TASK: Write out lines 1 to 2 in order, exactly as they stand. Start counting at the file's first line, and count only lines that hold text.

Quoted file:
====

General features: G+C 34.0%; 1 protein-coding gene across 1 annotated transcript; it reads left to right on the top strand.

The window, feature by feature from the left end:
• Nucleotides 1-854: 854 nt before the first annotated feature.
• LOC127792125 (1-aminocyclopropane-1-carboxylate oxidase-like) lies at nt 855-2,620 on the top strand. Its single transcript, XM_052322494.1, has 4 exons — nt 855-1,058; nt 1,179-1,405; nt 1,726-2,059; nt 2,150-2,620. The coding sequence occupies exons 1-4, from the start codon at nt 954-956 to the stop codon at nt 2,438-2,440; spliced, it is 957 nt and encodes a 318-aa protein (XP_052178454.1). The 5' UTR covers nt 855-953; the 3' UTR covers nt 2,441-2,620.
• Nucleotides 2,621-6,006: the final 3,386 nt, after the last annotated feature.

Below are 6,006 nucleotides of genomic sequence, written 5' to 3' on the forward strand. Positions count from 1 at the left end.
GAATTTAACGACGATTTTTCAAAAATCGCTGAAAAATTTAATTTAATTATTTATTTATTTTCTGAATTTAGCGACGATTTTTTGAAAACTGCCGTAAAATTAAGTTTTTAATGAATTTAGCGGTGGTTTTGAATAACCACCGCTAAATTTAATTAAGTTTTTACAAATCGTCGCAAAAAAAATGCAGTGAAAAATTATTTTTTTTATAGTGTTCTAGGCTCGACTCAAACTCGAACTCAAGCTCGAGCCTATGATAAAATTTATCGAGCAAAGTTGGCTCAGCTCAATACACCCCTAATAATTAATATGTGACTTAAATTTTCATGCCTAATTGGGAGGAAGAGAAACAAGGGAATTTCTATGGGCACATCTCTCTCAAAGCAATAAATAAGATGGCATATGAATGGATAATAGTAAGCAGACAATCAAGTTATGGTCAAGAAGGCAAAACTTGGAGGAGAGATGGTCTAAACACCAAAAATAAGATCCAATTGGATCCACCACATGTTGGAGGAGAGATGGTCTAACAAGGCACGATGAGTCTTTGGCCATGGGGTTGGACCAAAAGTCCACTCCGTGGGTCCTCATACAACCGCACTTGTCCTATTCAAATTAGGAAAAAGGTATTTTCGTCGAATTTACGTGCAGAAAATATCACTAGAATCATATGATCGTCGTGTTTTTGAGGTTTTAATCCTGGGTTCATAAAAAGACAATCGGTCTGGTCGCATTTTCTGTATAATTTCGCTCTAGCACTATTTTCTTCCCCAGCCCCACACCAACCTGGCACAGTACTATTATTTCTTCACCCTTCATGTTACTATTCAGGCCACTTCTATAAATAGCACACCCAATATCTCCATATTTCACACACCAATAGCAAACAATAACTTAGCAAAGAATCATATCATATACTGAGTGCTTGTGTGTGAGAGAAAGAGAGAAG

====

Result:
General features: G+C 34.0%; 1 protein-coding gene across 1 annotated transcript; it reads left to right on the top strand.

The window, feature by feature from the left end: